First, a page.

I didn’t do this lightly. Newsflash: I HATE asking people for money. Hate it. Truth to tell, if I could live without food, a home and internet, I’d write my books and give them away. But I can’t live without those things, nor can my family. So I’m swallowing a shit-load of pride and asking people who CAN afford it to consider supporting the arts and the artist.
I am fully aware that artists are not the only people who struggle with a month that is longer than our paychecks or bank accounts allow. So I don’t expect everyone to jump onto this bandwagon. But I would love it if people who can’t support could SHARE so that perhaps others might consider joining.
I’ve modeled the levels of support on the basis of romance, so there’s First Love ($3), Going Steady ($5), Time for a Ring ($25), Wedding Bells ($50), Golden Anniversary ($100), Always and Forever ($500). Each level has its own set of rewards.
Please DO jump over there and look at the page . . . and consider supporting and/or sharing. Both are appreciated.
As long as I can remember, I wanted to be a writer. It was my first ambition, and I wrote my first book in grade school, submitted it to Harper & Row and received my first rejection postcard. I wasn’t deterred, though. I knew, with the sort of certainty only an eleven-year-old can muster, that I was destined for authorhood.
Life got in the way of that dream, replacing it with other equally as dear and important dreams. I went through school, got married and became a mother. I used my passion for writing in other areas of life, like editing my kids’ school papers, my husband’s work and our churches’ newsletters. I wrote homeschooling curriculum during the years we homeschooled our kids.
When the universe finally worked things out that I had the time and attention to give to fiction again, I was forty-one years old. The same year I finished my first novel was a pivotal year in the publishing industry, because Amazon had released the Kindle in 2007, and KDP had joined Smashwords and other smaller outlets that made publishing a book on your own possible. However, indie publishing wasn’t mainstream yet. I didn’t even consider going my own way until I’d tried everything I could on the traditional side of publishing.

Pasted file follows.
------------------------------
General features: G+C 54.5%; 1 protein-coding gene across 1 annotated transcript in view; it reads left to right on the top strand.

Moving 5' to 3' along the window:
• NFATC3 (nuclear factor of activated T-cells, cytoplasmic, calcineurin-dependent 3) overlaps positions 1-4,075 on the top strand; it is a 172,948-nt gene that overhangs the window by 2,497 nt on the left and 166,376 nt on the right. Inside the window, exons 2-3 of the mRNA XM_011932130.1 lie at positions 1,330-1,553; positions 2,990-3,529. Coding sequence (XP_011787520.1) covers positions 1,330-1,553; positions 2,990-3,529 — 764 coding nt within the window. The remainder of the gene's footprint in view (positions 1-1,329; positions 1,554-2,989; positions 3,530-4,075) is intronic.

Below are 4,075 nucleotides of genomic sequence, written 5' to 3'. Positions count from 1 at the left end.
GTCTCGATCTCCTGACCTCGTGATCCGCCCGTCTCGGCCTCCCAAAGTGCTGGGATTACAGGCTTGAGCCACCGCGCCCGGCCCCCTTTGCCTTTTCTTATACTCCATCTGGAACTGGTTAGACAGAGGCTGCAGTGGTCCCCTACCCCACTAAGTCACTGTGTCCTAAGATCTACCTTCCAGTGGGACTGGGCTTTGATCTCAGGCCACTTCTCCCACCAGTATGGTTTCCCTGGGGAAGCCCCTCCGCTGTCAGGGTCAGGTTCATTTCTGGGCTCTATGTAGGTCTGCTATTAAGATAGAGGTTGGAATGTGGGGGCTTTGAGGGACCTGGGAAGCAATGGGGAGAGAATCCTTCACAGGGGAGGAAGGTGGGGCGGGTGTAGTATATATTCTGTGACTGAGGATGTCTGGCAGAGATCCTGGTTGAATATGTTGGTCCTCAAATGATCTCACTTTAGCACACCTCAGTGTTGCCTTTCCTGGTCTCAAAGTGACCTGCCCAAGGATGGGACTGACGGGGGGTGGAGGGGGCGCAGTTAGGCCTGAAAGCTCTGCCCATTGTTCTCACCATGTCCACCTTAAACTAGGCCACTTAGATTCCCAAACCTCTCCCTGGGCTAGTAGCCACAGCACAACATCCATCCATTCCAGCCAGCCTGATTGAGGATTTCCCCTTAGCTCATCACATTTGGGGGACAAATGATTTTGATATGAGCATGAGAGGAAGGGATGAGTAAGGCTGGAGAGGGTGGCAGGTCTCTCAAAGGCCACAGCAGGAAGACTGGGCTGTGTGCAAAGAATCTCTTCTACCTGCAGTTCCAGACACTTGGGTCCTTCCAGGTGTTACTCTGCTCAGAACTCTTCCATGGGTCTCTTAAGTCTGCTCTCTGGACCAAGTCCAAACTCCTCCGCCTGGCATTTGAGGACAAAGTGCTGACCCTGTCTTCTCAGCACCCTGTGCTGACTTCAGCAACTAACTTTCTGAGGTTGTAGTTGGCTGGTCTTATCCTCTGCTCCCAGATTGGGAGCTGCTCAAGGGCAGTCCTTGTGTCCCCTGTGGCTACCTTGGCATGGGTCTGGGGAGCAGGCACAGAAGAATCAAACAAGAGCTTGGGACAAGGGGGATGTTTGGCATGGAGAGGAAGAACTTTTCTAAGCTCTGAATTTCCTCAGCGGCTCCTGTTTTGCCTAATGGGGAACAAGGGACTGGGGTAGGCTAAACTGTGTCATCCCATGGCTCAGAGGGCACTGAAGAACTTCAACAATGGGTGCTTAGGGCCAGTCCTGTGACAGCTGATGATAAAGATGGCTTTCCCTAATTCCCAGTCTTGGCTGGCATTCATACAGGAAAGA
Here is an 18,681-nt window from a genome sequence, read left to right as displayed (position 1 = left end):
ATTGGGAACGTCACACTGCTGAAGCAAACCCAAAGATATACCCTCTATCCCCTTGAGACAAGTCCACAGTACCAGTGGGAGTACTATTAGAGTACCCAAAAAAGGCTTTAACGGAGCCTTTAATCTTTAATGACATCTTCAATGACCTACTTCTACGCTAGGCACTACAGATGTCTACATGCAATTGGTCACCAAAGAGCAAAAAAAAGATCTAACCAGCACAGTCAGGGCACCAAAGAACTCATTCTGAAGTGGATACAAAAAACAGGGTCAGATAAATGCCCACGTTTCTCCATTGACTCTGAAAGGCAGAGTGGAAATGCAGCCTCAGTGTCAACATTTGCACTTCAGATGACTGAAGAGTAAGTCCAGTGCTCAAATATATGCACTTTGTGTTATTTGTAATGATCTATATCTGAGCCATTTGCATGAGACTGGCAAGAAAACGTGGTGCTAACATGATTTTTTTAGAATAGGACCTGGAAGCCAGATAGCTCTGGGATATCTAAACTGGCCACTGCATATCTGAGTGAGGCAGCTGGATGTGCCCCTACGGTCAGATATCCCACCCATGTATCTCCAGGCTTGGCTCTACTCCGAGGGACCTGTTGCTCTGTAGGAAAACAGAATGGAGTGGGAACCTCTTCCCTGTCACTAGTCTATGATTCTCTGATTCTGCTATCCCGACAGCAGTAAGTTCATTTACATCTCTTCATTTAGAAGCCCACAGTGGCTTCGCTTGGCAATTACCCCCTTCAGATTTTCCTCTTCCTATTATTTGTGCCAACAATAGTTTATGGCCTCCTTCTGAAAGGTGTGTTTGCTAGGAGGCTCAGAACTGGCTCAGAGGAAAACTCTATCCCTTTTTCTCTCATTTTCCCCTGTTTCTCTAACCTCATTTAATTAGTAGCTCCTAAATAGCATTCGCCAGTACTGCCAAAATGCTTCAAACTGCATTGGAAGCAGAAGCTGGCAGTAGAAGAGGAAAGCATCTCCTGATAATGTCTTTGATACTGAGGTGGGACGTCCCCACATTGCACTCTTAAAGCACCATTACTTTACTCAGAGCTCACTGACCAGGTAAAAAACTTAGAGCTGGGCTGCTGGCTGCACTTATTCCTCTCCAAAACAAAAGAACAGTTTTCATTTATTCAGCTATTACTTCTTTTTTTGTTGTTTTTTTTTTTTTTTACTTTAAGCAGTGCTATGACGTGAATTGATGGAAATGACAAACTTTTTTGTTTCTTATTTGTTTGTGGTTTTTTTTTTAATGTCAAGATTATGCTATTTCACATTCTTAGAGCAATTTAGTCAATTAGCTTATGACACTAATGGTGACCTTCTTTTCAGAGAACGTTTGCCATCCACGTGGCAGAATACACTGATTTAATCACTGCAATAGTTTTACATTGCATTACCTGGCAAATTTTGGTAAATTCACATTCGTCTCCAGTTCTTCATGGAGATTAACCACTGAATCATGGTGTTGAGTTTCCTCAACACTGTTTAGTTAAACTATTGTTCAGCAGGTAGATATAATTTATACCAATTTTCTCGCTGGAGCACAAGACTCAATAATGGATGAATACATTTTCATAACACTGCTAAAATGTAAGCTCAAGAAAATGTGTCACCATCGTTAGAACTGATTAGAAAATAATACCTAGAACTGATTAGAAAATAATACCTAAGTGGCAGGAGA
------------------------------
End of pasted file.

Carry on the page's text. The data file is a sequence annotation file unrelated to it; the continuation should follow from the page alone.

But in December of 2011, I took the plunge and became part of the indie publishing wave. I have no regrets about making that choice. It has allowed me freedom and control and the ability to shape my career in a way that works for me. I wouldn’t change that path to go the traditional route for anything in the world.
And yet . . .
The last six and a half years have contained some of my highest high points–the proudest moments of my life aside from marrying my husband and delivering my four children. I’ve seen my books climb charts. I’ve seen stories that started as a momentary bit of fantasy in my brain morph into words on a page, both paper and electric. I’ve interacted with readers who told me that my stories helped them or cheered them or helped bring them closure. I’ve met readers who have become friends. I’ve met authors who have become friends.
But these years have also contained some of my lowest lows, days of doubts and fears and so much anguish that I wasn’t sure I could go on. There have been so many weeks when I was sure I wasn’t good enough and never would be. There have been months when I’ve felt like the biggest failure as not only an author and businesswoman, but also as a mother and wife, because I’ve dedicated so much time to my work that I have missed out on things with my family.
One of the great things about indie publishing is the community, and I have been blessed to sit at the virtual feet of some of the authors I have admired for a long time. I’m grateful for that. I’m grateful for all of it. At the same time, though, one thing I’ve learned is that everyone is on her own path, and so when I ask for advice, it might not be exactly what I need. It might not work for me. It might–but there’s just as good a chance that it won’t.
I’ve increased how often I release . . . only to be told that real success comes from making readers eager and anxious for the next story by releasing less frequently. So I’ve slowed releases.
I’ve increased prices to show that I value my work . . . only to be told that free or 99 cents is a better way to go.
I’ve tried different genres of romance when one didn’t work well, only to be told that I need to stick with one so as not to dilute my branding.
I’ve joined groups where authors with quantified success tell others how to translate what they did into similar success. I’ve read the books everyone says we should read. I’ve listened to the podcasts and gone to the conferences and taken advice.